Transparency Rule Impacts Hospitals and Insurers, Not Prices
With healthcare an increasing focus of the 2020 presidential race, the Trump administration this month released a new healthcare transparency rule.
This rule is said to impact hospitals and insurance carriers.
But the rule focuses more on disclosing negotiations between hospitals and insurers, rather than providing price information to make the public better informed consumers.
The hospital-rate rule was originally scheduled to take effect in January, but was postponed.
The proposal’s newest part includes an insurance carrier price-disclosure initiative affecting the private-employer market, which covers nearly 55% of Connecticut residents.
Under the rule, insurers must create a web-based tool for consumers and publicize the list price, the negotiated rate, cost sharing, and the amount left on a plan deductible, as well as allowable out-of-network rates.
Hospitals must provide insurer-specific negotiated rates in a computer-readable file and post negotiated charges online for 300 specific services.
These services were based on procedures for which patients typically price shop.
The administration stipulated to 70 of those services, including vaginal birth, colonoscopy, and joint-replacement surgery, allowing the hospital to choose the other 230 services they are required to post online.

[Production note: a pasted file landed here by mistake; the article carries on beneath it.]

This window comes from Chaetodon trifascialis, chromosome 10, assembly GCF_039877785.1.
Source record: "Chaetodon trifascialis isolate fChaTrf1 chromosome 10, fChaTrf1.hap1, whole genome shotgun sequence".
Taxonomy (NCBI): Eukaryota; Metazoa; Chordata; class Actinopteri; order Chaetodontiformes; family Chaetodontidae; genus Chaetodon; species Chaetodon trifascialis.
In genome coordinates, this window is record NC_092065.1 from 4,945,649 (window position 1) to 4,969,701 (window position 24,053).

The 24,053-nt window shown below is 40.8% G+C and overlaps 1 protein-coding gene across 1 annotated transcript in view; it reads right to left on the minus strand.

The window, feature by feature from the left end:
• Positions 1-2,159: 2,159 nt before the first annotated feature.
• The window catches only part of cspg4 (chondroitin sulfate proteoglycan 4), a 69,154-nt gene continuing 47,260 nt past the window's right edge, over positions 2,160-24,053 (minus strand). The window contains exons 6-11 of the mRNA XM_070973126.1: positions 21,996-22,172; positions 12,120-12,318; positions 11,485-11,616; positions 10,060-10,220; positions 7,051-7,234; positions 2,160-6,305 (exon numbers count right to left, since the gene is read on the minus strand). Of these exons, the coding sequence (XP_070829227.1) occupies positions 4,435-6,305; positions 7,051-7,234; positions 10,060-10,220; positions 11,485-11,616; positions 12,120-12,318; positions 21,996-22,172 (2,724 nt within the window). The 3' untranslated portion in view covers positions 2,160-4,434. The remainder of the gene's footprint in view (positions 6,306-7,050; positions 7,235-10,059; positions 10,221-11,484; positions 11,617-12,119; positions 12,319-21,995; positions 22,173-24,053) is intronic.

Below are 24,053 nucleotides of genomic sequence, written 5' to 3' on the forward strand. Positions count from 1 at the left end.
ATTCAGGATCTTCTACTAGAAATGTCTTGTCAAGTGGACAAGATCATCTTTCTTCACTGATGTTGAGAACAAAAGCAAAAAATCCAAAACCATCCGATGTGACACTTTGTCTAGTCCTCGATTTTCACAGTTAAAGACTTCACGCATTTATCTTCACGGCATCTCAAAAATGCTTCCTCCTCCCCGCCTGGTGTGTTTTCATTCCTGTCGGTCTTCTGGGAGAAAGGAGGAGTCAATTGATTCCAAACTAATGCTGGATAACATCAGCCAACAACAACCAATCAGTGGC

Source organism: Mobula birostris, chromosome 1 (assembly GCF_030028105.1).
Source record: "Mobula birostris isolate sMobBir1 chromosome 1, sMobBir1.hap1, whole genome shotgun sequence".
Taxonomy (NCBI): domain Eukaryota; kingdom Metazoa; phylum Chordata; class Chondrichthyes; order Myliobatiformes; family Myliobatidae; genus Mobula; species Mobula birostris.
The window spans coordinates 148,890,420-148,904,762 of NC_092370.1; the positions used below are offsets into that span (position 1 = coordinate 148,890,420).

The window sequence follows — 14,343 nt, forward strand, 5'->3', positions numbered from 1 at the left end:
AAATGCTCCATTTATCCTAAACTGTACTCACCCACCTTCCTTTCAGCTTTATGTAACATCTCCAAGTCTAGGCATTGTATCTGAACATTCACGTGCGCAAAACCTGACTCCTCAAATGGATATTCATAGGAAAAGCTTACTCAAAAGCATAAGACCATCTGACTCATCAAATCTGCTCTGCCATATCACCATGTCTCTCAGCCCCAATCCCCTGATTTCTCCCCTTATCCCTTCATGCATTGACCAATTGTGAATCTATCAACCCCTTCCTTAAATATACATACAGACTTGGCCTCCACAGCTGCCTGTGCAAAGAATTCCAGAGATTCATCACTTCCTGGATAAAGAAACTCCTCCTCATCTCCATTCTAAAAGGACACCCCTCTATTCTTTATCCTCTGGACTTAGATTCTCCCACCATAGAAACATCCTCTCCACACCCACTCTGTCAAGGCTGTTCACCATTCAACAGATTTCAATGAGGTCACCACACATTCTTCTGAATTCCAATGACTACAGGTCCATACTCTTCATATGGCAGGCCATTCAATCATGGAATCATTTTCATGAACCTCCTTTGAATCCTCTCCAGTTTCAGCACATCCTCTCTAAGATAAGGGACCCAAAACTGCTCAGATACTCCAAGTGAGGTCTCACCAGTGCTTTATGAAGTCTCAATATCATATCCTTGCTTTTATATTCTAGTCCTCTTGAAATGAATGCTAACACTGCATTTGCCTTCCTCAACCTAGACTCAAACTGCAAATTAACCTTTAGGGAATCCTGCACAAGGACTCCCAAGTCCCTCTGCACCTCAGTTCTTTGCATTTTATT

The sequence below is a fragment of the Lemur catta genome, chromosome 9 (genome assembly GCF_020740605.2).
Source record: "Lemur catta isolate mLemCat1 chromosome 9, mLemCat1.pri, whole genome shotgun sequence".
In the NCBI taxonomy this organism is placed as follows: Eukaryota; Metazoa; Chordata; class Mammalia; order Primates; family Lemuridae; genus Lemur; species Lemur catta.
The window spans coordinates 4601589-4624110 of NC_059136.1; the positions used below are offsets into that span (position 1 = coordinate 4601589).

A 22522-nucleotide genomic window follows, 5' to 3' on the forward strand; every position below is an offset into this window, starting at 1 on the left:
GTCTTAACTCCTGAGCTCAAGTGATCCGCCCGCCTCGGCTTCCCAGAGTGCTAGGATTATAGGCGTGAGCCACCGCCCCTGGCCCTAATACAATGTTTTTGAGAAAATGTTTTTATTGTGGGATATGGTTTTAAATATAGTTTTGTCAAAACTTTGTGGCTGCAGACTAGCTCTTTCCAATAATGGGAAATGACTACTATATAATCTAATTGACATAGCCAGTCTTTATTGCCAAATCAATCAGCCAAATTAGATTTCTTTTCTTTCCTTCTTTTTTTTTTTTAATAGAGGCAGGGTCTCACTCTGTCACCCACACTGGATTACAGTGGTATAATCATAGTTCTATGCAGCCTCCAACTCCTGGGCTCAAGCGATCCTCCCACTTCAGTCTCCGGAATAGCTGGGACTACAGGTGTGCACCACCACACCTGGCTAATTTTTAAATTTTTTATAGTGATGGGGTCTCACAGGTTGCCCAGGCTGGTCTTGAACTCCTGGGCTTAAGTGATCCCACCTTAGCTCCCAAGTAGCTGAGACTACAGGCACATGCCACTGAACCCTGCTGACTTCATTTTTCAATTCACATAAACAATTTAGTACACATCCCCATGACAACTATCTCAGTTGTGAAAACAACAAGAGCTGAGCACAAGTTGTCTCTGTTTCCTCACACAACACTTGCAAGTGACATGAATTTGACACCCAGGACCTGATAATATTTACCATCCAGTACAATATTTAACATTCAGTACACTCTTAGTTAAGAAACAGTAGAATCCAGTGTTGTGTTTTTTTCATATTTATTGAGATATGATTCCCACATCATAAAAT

Insurers have denounced the rule on the premise that competitive negotiations lower consumer costs and premiums.
Industry representatives also believe that patients would be better served by having a deeper understanding of their out-of-pocket costs.
The American Hospital Association announced it will legally challenge the rule, claiming that negotiated rates are proprietary, confidential, contractual agreements.
Other groups have also posed a First Amendment challenge.
As employer health-plan deductibles outpace wage growth, businesses continue to search for cost relief.
But while the Trump administration’s proposed rule outlines stringent transparency requirements, it fails to address the underlying factors that drive healthcare costs.
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